And It's All True PANAMA STORY

April 03, 1994|By JOHN M. McCLINTOCK

Director Oliver Stone, the man who brought Vietnam to the silver screen, is making a film about the 1989 invasion of Panama. Al Pacino reportedly will play Gen. Manuel Antonio Noriega, the crater-faced military dictator who defied George Bush.

The subject matter has all the elements of a Hollywood epic, except this time it isn't fiction. This is all true, folks.

For sex, the director can choose from among several of the general's call girls. (Women will find the heroic GIs and handsome newsmen appealing.) For an ostentatious display of wealth, one shouldn't forget the marriage feast of Noriega's daughter, which puts the sumptuous wedding scene in the "The Godfather" to shame. For gratuitous violence, how about the general raping a beauty queen, or the U.S. "surgical strike" on his headquarters, which wiped out an entire neighborhood?

Now, an upper-crust Panamanian will insist that the film show Noriega grinning malevolently from the center of his web in a Miami jail. There is a flashback of the dark-skinned general ordering the beheading of a rich white boy. Another flashback shows a Noriega enemy being suspended from a basketball hoop and beaten within an inch of his life.

All of that happened, too. But then the scene becomes more upbeat as U.S. troops begin to land. The noble invasion becomes a frat house affair, with a panty raid on Noriega's bedroom bureau (red bikini underwear was found) and loud rock music (played during his stay at the Vatican Embassy).

Fortunately, the general found Jesus just before his surrender.

And that's a good thing because only God could explain what happened next. Enter Rene de la Cova, the agent in charge of the Drug Enforcement Administration's office before and after the invasion. It was de la Cova who arrested Noriega in the name of the American people and President Bush. It was de la Cova who documented Noriega's fall from paid DEA-CIA-Pentagon stooge to a protector of the cocaine cartels.

And it was de la Cova who pleaded guilty in January to stealing $700,000 from a DEA sting in Florida.

This would be the perfect ending for a Panamanian film about the invasion -- de la Cova, the arresting agent, joins Noriega at the Big House. The camera fades to the sad face of a DEA spokesman who exclaims: "It always hurts when someone goes over to the dark side."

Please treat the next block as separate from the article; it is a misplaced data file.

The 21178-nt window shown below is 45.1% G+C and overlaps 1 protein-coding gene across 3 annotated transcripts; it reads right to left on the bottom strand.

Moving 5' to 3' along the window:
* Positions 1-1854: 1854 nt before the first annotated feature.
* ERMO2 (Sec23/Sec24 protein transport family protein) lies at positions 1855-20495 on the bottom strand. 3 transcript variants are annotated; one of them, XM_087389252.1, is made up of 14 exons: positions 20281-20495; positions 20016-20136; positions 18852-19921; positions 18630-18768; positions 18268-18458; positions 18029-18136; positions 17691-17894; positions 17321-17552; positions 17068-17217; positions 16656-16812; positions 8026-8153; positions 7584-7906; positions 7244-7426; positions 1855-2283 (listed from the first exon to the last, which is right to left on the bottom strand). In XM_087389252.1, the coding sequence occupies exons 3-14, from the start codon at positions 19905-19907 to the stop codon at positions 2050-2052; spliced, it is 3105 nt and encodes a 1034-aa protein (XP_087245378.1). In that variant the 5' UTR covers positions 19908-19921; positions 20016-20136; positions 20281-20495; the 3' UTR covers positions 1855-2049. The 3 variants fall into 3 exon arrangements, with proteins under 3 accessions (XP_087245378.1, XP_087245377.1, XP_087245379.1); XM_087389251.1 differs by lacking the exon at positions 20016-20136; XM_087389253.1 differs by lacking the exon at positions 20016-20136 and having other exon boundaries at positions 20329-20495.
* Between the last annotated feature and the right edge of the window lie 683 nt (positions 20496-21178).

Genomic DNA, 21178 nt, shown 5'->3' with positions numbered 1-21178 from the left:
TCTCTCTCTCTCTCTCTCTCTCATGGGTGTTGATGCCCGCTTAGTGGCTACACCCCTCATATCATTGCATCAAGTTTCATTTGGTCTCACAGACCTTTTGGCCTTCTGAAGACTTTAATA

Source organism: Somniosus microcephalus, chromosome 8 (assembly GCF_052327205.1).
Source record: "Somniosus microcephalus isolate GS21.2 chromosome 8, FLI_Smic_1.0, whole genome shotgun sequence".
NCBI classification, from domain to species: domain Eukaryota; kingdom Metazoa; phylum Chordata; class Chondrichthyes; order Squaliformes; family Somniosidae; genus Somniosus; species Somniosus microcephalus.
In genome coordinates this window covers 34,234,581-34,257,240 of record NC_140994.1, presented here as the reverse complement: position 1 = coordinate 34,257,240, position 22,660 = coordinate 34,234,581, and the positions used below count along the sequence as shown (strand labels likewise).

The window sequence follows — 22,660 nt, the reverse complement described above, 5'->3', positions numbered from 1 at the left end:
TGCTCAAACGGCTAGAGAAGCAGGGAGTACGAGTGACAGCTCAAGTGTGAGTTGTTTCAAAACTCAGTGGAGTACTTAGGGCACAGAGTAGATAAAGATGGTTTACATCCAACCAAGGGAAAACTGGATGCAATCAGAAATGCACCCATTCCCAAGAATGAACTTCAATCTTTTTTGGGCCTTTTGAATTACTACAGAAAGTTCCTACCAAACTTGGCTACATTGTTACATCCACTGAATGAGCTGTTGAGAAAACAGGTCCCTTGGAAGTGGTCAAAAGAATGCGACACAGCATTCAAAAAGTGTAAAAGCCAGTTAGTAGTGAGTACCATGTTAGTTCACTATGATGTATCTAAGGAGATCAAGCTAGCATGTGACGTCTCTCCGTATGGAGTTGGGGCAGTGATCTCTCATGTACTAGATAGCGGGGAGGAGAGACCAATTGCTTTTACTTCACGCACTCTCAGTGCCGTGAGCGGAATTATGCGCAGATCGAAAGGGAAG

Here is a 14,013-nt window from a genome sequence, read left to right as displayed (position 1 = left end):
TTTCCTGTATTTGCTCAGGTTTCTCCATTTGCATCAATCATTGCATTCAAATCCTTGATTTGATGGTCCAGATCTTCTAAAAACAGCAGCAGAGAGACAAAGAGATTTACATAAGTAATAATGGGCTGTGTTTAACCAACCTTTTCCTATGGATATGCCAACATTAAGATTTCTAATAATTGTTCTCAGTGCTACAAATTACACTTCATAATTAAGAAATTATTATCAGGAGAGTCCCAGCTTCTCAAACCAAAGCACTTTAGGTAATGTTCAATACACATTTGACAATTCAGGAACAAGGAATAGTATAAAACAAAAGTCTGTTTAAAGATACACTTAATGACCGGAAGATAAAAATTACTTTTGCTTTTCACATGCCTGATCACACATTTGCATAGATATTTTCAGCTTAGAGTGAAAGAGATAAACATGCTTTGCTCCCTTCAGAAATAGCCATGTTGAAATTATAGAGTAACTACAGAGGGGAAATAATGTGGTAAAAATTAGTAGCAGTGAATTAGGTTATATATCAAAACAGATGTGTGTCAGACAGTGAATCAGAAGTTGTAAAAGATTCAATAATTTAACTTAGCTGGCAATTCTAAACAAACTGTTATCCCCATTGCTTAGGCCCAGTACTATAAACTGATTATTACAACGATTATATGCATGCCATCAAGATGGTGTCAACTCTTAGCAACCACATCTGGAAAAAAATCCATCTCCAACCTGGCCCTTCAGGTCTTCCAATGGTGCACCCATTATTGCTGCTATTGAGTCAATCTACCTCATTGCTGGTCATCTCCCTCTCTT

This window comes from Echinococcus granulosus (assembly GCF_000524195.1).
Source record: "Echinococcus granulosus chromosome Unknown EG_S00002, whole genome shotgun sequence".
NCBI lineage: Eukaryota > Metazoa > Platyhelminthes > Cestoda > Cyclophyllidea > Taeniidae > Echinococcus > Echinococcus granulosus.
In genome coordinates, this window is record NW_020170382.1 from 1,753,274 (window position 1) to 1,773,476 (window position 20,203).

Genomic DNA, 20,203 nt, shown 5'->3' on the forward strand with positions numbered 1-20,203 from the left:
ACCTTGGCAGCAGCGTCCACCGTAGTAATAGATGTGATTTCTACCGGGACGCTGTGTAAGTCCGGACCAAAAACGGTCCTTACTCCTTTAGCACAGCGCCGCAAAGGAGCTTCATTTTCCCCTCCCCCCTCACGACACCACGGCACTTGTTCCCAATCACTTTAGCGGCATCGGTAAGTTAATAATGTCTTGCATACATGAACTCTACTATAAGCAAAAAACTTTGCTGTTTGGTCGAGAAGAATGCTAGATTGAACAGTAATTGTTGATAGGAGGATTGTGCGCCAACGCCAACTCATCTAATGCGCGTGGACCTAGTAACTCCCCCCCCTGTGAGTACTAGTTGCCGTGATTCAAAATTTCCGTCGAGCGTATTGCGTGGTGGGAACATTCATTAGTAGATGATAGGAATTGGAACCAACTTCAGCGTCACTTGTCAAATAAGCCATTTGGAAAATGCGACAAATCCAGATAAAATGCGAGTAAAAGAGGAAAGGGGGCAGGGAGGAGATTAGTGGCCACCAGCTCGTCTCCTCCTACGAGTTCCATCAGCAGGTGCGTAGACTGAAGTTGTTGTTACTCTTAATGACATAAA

The dark side is what Panama is all about. It is film noir raised to its highest form. In fact, the form is so high it can be reached only through satire or comic opera. How else to explain a nation willing to hustle anything, from cocaine to alligator skins?

Naturally, the upper-crust Panamanian is angered by this view. He argues that the invasion got the government out of drug dealing. He envisions a "Platoon"-like film in the war against cocaine, not Cheech and Chong getting busted at the mall.

Of course there is a lot of truth in what he says. The government is cleaner than the one it replaced. But if the film is a celebration of clean government coming to Panama, then cameo roles will have to be found for:

* Attorney General Rogelio Cruz Rios, who received a suspended sentence last year amid charges that he exceeded his authority when he released $25 million in alleged Colombian cocaine profits that had been frozen in local banks since the invasion.

* Rodrigo Arosemena who, as customs chief, allegedly took $1.8 million in cash from cardboard boxes containing $7.2 million in seized cocaine profits. Mr. Arosemena isn't worried. He quit his job to run for public office.

* President Guillermo Endara, who last month opened the legislature with a plea for new laws to fight drug smuggling and money laundering. The president previously said the laws were strict enough and saw no need to stiffen them.

But then the affable, 300-pound president says he has never spent much time dwelling in the dark side of Panama. As Mr. Endara was being sworn as president in 1989, the DEA was compiling evidence that $12.5 million in cartel money was being laundered in a bank where he was an officer.

After the affair was exposed by The Baltimore Sun, Mr. Endara resigned as the bank's secretary-general, saying he knew nothing about the money. The bank was placed in receivership, but all but $1 million of the frozen funds has since disappeared.

With these characters, Mr. Stone might have difficulty convincing a U.S. audience that his film is credible, even as a comedy.

No, perhaps the director would be better off doing a conspiracy film about Panama, along the lines of his "JFK." Noriega himself could fill in the cast of characters (he's under contract with Random House to do a memoir). But the director is liable to be disappointed, judging from his interview with the general in November.

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